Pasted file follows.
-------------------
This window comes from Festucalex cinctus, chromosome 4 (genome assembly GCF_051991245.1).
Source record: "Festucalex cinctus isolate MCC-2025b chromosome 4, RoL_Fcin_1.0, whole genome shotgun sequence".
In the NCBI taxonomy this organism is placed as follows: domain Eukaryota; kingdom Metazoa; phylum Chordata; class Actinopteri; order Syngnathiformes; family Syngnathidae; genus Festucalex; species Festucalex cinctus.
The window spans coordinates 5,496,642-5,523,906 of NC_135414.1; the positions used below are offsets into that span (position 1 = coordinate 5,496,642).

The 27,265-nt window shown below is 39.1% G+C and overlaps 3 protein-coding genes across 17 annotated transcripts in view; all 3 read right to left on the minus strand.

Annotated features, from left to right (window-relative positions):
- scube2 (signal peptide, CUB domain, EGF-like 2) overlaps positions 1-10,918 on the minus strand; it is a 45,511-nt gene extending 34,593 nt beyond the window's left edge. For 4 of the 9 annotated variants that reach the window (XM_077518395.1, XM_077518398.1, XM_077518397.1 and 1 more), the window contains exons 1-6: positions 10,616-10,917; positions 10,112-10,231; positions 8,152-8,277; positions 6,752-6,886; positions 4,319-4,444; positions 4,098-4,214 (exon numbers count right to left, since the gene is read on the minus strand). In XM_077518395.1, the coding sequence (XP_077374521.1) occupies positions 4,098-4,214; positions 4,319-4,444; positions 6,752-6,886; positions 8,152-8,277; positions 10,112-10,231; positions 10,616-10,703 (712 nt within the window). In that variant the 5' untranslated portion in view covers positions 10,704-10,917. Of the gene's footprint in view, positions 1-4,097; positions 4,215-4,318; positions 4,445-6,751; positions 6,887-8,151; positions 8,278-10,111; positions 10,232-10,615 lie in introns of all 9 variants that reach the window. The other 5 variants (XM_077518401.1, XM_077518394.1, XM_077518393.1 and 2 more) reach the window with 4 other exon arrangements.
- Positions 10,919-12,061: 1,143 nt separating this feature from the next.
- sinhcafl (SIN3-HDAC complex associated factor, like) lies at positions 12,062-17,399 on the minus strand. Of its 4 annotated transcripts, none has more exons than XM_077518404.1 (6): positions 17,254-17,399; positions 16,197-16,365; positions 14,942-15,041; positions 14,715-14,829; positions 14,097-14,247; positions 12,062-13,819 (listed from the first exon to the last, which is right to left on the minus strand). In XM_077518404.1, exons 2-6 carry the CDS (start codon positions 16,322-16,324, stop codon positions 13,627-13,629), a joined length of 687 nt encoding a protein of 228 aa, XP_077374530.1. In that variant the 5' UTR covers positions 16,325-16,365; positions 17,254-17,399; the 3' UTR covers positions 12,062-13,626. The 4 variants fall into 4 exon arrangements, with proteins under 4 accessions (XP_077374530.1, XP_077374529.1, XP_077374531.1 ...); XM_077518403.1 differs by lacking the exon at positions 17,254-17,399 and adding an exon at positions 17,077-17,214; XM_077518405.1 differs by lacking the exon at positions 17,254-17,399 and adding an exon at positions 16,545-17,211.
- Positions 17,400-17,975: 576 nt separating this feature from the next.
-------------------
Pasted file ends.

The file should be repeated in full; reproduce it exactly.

This window comes from Festucalex cinctus, chromosome 4 (genome assembly GCF_051991245.1).
Source record: "Festucalex cinctus isolate MCC-2025b chromosome 4, RoL_Fcin_1.0, whole genome shotgun sequence".
In the NCBI taxonomy this organism is placed as follows: domain Eukaryota; kingdom Metazoa; phylum Chordata; class Actinopteri; order Syngnathiformes; family Syngnathidae; genus Festucalex; species Festucalex cinctus.
The window spans coordinates 5,496,642-5,523,906 of NC_135414.1; the positions used below are offsets into that span (position 1 = coordinate 5,496,642).

The 27,265-nt window shown below is 39.1% G+C and overlaps 3 protein-coding genes across 17 annotated transcripts in view; all 3 read right to left on the minus strand.

Annotated features, from left to right (window-relative positions):
- scube2 (signal peptide, CUB domain, EGF-like 2) overlaps positions 1-10,918 on the minus strand; it is a 45,511-nt gene extending 34,593 nt beyond the window's left edge. For 4 of the 9 annotated variants that reach the window (XM_077518395.1, XM_077518398.1, XM_077518397.1 and 1 more), the window contains exons 1-6: positions 10,616-10,917; positions 10,112-10,231; positions 8,152-8,277; positions 6,752-6,886; positions 4,319-4,444; positions 4,098-4,214 (exon numbers count right to left, since the gene is read on the minus strand). In XM_077518395.1, the coding sequence (XP_077374521.1) occupies positions 4,098-4,214; positions 4,319-4,444; positions 6,752-6,886; positions 8,152-8,277; positions 10,112-10,231; positions 10,616-10,703 (712 nt within the window). In that variant the 5' untranslated portion in view covers positions 10,704-10,917. Of the gene's footprint in view, positions 1-4,097; positions 4,215-4,318; positions 4,445-6,751; positions 6,887-8,151; positions 8,278-10,111; positions 10,232-10,615 lie in introns of all 9 variants that reach the window. The other 5 variants (XM_077518401.1, XM_077518394.1, XM_077518393.1 and 2 more) reach the window with 4 other exon arrangements.
- Positions 10,919-12,061: 1,143 nt separating this feature from the next.
- sinhcafl (SIN3-HDAC complex associated factor, like) lies at positions 12,062-17,399 on the minus strand. Of its 4 annotated transcripts, none has more exons than XM_077518404.1 (6): positions 17,254-17,399; positions 16,197-16,365; positions 14,942-15,041; positions 14,715-14,829; positions 14,097-14,247; positions 12,062-13,819 (listed from the first exon to the last, which is right to left on the minus strand). In XM_077518404.1, exons 2-6 carry the CDS (start codon positions 16,322-16,324, stop codon positions 13,627-13,629), a joined length of 687 nt encoding a protein of 228 aa, XP_077374530.1. In that variant the 5' UTR covers positions 16,325-16,365; positions 17,254-17,399; the 3' UTR covers positions 12,062-13,626. The 4 variants fall into 4 exon arrangements, with proteins under 4 accessions (XP_077374530.1, XP_077374529.1, XP_077374531.1 ...); XM_077518403.1 differs by lacking the exon at positions 17,254-17,399 and adding an exon at positions 17,077-17,214; XM_077518405.1 differs by lacking the exon at positions 17,254-17,399 and adding an exon at positions 16,545-17,211.
- Positions 17,400-17,975: 576 nt separating this feature from the next.